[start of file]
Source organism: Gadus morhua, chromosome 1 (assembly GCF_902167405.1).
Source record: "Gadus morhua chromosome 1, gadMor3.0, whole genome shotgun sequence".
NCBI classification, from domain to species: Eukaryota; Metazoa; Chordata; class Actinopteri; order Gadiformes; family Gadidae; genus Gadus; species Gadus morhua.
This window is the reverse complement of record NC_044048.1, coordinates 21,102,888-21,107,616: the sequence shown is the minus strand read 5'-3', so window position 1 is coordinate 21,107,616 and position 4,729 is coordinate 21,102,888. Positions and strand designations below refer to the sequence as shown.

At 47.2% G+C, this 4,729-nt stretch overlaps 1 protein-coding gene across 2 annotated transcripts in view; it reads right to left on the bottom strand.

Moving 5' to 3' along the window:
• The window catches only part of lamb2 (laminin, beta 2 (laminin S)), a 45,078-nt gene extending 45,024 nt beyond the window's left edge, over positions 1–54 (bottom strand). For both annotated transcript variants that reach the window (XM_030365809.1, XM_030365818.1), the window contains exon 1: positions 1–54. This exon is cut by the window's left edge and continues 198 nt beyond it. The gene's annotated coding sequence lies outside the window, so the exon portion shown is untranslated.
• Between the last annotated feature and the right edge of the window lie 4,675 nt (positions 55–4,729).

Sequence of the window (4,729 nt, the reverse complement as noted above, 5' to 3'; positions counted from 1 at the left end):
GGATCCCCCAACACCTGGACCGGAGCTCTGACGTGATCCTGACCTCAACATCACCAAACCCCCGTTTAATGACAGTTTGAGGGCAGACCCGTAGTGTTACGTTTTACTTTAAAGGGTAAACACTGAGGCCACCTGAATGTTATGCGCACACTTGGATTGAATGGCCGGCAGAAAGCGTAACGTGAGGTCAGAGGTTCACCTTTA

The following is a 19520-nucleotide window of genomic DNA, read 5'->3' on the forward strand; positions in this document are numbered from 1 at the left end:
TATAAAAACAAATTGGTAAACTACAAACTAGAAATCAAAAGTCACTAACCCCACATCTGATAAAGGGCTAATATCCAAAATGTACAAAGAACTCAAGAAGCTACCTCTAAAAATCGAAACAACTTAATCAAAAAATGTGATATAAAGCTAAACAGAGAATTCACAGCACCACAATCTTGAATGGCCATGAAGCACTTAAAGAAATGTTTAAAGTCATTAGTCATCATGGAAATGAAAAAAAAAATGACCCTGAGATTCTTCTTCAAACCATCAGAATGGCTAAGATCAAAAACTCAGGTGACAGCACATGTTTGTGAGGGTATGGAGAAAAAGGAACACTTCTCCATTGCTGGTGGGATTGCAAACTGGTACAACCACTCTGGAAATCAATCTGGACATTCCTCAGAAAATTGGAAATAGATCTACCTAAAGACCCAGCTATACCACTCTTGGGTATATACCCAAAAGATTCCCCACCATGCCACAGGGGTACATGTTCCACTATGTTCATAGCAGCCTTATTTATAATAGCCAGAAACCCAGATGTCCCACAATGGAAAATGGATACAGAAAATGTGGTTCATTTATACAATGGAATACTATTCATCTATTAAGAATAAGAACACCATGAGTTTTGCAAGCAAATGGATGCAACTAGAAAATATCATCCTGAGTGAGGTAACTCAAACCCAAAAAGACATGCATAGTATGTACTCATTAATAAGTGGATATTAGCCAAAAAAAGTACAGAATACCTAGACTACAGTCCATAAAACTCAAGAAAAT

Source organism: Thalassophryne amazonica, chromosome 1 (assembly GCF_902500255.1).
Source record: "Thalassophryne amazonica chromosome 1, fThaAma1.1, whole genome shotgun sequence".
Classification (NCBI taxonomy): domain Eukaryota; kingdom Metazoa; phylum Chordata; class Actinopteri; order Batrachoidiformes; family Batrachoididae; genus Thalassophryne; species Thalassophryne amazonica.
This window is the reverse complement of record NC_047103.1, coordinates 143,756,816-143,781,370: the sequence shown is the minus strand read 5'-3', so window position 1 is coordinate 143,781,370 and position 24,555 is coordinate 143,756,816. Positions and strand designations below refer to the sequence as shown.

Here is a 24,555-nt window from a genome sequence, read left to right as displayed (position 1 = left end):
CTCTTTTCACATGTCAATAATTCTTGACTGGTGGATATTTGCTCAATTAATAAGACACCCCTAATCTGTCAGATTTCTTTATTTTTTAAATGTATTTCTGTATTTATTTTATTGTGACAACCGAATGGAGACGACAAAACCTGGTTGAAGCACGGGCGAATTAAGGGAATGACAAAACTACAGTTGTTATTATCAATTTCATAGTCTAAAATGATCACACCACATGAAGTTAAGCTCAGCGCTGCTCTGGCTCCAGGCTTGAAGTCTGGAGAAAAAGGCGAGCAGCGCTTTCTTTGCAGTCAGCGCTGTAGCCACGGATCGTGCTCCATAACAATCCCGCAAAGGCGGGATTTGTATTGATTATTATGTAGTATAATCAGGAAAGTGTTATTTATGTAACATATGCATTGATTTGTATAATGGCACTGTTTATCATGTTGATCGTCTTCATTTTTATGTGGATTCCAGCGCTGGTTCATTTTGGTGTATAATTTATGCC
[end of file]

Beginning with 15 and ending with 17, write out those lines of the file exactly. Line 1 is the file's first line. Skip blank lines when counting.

Classification (NCBI taxonomy): domain Eukaryota; kingdom Metazoa; phylum Chordata; class Actinopteri; order Batrachoidiformes; family Batrachoididae; genus Thalassophryne; species Thalassophryne amazonica.
This window is the reverse complement of record NC_047103.1, coordinates 143,756,816-143,781,370: the sequence shown is the minus strand read 5'-3', so window position 1 is coordinate 143,781,370 and position 24,555 is coordinate 143,756,816. Positions and strand designations below refer to the sequence as shown.

Here is a 24,555-nt window from a genome sequence, read left to right as displayed (position 1 = left end):